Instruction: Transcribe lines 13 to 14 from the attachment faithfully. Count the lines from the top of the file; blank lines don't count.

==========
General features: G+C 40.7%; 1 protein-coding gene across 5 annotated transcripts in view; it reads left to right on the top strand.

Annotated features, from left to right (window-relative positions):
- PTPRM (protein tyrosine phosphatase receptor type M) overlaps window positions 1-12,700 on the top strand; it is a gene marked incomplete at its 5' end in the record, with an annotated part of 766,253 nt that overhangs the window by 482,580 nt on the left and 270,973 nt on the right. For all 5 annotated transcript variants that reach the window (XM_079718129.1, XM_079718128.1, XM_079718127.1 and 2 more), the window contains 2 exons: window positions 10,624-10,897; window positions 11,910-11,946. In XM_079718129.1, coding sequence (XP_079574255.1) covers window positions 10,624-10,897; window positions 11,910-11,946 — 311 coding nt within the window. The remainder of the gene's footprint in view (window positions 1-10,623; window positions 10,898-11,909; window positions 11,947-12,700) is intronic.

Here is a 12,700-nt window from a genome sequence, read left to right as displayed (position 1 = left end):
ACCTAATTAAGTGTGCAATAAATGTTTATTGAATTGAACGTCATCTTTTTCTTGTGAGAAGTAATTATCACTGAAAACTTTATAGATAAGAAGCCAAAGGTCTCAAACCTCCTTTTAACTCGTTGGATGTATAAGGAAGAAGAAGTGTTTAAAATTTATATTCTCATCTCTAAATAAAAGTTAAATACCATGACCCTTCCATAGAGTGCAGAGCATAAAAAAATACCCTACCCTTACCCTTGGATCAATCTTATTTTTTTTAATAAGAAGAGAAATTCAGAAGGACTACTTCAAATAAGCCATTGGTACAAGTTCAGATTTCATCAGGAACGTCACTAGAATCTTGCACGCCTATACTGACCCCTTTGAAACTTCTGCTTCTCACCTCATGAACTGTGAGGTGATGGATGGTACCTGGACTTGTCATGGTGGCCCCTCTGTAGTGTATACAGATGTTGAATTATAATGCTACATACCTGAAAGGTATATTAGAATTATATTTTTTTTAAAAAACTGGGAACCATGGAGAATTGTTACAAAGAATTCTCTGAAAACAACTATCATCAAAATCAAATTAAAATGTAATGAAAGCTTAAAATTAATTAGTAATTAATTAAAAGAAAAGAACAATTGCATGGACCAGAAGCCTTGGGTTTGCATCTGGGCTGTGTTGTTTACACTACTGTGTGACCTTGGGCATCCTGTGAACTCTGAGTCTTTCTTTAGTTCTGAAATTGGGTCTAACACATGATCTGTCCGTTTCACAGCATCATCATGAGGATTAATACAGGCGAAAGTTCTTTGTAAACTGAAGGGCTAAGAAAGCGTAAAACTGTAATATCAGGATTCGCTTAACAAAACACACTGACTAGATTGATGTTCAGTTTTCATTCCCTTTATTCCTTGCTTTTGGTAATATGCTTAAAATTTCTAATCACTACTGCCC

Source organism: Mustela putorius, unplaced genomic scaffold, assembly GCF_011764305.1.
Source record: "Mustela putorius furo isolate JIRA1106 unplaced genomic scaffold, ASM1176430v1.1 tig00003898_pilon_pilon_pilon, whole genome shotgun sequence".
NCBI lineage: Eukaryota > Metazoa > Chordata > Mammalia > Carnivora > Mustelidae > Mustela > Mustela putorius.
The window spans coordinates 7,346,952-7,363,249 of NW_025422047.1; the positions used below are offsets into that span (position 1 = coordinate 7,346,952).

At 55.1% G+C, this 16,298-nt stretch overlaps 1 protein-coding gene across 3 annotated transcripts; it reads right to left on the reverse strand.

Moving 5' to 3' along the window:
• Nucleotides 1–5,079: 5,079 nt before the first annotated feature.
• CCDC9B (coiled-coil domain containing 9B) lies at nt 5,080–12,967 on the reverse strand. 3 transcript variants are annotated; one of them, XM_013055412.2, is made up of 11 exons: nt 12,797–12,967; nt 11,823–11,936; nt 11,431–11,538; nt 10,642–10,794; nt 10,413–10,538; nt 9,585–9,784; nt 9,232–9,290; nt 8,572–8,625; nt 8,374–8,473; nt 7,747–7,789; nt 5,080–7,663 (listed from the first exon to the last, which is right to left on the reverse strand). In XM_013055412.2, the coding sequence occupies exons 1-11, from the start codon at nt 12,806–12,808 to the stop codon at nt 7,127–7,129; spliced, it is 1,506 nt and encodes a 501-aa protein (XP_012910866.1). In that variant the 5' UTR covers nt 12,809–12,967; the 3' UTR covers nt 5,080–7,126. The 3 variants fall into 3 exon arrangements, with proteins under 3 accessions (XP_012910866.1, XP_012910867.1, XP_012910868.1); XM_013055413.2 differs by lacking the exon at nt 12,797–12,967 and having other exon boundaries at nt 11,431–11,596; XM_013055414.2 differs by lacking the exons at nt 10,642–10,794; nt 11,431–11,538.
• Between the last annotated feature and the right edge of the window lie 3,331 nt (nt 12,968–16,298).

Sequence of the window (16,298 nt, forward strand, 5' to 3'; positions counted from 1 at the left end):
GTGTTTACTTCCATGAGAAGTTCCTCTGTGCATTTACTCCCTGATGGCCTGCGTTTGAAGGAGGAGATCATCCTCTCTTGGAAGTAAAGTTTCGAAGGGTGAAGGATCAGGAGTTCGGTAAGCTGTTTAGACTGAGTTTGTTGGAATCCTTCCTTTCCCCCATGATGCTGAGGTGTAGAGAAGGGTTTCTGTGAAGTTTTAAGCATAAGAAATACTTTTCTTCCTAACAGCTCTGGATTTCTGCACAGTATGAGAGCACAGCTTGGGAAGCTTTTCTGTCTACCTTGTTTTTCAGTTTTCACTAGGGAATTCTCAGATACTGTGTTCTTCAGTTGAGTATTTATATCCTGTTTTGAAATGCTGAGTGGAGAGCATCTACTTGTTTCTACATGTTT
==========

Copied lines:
• CCDC9B (coiled-coil domain containing 9B) lies at nt 5,080–12,967 on the reverse strand. 3 transcript variants are annotated; one of them, XM_013055412.2, is made up of 11 exons: nt 12,797–12,967; nt 11,823–11,936; nt 11,431–11,538; nt 10,642–10,794; nt 10,413–10,538; nt 9,585–9,784; nt 9,232–9,290; nt 8,572–8,625; nt 8,374–8,473; nt 7,747–7,789; nt 5,080–7,663 (listed from the first exon to the last, which is right to left on the reverse strand). In XM_013055412.2, the coding sequence occupies exons 1-11, from the start codon at nt 12,806–12,808 to the stop codon at nt 7,127–7,129; spliced, it is 1,506 nt and encodes a 501-aa protein (XP_012910866.1). In that variant the 5' UTR covers nt 12,809–12,967; the 3' UTR covers nt 5,080–7,126. The 3 variants fall into 3 exon arrangements, with proteins under 3 accessions (XP_012910866.1, XP_012910867.1, XP_012910868.1); XM_013055413.2 differs by lacking the exon at nt 12,797–12,967 and having other exon boundaries at nt 11,431–11,596; XM_013055414.2 differs by lacking the exons at nt 10,642–10,794; nt 11,431–11,538.
• Between the last annotated feature and the right edge of the window lie 3,331 nt (nt 12,968–16,298).